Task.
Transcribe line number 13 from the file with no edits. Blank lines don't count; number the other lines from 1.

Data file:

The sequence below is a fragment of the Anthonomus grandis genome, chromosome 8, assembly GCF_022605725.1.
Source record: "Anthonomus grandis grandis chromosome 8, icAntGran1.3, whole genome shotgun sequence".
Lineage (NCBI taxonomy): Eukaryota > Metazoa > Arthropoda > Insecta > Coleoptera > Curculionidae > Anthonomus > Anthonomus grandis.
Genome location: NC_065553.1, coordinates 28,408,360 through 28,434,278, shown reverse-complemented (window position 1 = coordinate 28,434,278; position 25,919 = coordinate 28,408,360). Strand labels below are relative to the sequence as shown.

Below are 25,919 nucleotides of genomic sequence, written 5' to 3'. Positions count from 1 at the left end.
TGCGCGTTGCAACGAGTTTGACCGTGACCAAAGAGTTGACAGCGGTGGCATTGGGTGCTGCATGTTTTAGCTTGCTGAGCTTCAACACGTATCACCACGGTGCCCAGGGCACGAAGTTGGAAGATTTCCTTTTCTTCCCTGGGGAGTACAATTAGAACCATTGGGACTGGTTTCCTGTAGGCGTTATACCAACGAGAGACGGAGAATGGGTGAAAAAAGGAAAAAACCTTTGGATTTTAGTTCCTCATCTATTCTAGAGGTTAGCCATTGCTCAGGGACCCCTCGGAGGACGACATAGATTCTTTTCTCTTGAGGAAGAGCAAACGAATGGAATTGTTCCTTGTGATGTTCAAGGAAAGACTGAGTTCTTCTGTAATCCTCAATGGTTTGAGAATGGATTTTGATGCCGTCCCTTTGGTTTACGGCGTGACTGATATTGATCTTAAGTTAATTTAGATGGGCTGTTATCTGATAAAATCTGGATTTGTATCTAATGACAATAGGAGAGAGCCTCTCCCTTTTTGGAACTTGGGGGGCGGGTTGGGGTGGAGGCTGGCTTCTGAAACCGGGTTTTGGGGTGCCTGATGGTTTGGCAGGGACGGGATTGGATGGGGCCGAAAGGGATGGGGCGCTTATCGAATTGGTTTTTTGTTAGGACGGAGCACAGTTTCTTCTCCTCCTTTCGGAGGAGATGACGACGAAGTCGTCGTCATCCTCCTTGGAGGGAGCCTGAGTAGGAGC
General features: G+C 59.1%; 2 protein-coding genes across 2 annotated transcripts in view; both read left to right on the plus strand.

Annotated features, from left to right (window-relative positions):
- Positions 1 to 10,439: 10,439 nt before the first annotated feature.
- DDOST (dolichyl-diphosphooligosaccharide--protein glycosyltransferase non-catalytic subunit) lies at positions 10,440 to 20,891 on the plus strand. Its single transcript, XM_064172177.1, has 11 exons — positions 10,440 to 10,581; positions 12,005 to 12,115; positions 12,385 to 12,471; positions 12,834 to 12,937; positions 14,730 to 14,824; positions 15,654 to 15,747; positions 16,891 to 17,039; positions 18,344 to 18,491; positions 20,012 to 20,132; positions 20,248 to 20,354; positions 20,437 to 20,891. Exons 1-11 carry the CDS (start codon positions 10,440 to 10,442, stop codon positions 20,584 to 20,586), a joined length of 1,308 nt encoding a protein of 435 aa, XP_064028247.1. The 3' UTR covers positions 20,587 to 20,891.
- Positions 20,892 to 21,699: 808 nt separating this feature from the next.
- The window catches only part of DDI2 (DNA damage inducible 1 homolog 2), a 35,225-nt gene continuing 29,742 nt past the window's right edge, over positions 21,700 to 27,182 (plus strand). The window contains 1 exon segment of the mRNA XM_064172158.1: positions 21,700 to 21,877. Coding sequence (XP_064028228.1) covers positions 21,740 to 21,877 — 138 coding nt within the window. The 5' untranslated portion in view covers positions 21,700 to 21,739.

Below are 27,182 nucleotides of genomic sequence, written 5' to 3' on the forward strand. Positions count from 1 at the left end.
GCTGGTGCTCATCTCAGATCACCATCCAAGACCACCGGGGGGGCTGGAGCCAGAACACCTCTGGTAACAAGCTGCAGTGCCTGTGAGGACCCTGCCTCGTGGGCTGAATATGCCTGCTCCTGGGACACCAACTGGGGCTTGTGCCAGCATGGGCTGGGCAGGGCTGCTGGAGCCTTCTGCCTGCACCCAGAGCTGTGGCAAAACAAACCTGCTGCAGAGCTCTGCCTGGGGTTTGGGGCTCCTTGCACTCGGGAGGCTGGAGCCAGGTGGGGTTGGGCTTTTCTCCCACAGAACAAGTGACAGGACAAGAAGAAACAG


Below are 27,182 nucleotides of genomic sequence, written 5' to 3' on the forward strand. Positions count from 1 at the left end.